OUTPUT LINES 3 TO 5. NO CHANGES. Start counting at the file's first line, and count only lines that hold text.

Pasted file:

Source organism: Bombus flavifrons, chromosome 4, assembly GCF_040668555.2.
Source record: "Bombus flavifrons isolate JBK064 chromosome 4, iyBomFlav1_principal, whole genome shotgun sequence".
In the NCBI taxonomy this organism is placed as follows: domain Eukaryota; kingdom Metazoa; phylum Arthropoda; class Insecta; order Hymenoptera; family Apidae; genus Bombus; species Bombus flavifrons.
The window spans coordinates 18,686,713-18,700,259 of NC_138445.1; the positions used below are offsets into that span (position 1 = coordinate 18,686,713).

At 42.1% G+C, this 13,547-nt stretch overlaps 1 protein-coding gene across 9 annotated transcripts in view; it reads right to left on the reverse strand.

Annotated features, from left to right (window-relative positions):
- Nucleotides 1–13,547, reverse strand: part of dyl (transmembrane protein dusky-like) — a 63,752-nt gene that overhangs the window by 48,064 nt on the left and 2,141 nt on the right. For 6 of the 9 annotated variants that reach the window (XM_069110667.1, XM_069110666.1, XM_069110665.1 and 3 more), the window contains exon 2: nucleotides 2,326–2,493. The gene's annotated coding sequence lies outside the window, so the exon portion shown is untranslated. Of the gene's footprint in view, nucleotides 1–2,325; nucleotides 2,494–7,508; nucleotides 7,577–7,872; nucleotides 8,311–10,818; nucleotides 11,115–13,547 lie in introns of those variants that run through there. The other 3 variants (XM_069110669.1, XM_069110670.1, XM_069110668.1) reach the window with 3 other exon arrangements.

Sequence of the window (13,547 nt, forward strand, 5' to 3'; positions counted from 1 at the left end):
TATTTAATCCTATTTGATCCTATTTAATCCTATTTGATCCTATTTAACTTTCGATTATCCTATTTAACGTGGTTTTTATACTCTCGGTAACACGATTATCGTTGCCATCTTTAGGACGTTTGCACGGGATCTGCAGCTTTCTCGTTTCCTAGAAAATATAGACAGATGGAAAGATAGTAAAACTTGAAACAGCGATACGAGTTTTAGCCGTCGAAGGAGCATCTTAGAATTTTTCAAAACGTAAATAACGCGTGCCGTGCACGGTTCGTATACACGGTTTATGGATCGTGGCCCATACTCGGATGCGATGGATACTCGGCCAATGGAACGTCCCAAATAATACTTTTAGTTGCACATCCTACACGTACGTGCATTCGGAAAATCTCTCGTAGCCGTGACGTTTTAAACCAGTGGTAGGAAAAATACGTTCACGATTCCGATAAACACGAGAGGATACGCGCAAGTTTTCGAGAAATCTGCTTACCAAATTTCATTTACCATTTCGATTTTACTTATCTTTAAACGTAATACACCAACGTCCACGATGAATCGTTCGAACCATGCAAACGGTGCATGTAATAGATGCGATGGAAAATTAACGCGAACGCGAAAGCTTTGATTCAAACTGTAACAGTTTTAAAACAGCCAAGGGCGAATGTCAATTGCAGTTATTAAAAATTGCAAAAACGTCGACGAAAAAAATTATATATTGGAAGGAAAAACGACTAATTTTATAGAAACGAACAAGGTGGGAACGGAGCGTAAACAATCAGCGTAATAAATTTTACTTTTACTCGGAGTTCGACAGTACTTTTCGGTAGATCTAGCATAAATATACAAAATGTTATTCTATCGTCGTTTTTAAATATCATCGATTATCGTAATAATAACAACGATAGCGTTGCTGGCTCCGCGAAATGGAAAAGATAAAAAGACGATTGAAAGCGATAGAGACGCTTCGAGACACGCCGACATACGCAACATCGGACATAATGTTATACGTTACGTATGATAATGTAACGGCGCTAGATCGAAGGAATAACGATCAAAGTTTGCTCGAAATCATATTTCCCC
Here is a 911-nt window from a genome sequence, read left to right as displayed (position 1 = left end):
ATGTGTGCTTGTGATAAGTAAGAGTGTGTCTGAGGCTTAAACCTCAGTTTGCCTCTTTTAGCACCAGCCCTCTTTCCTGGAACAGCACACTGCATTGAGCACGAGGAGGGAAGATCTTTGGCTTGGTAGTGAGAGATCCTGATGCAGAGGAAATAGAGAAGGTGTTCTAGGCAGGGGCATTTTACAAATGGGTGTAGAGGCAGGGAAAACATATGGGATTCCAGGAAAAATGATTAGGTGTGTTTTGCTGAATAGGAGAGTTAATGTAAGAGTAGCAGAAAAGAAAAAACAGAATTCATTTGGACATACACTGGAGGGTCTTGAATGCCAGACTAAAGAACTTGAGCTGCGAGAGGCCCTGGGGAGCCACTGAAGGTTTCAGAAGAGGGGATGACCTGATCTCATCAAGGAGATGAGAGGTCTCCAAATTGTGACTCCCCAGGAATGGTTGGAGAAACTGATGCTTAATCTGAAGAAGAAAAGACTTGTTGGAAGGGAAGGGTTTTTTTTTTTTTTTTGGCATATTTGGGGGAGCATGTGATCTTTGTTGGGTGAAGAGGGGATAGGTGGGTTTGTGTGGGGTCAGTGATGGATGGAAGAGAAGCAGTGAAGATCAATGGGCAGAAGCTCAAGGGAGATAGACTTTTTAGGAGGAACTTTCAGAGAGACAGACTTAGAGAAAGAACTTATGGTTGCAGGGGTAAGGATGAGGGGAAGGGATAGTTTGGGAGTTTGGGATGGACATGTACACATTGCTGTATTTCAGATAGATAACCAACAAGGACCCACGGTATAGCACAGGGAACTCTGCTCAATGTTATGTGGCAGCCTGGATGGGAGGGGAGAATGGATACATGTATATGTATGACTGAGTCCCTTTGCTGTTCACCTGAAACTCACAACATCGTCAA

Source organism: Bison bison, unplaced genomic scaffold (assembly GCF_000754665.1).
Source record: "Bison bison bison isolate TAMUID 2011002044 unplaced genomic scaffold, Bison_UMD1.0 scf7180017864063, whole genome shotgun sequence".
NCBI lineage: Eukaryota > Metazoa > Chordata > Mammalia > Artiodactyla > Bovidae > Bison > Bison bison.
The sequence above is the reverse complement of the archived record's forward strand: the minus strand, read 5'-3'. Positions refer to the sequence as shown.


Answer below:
In the NCBI taxonomy this organism is placed as follows: domain Eukaryota; kingdom Metazoa; phylum Arthropoda; class Insecta; order Hymenoptera; family Apidae; genus Bombus; species Bombus flavifrons.
The window spans coordinates 18,686,713-18,700,259 of NC_138445.1; the positions used below are offsets into that span (position 1 = coordinate 18,686,713).

At 42.1% G+C, this 13,547-nt stretch overlaps 1 protein-coding gene across 9 annotated transcripts in view; it reads right to left on the reverse strand.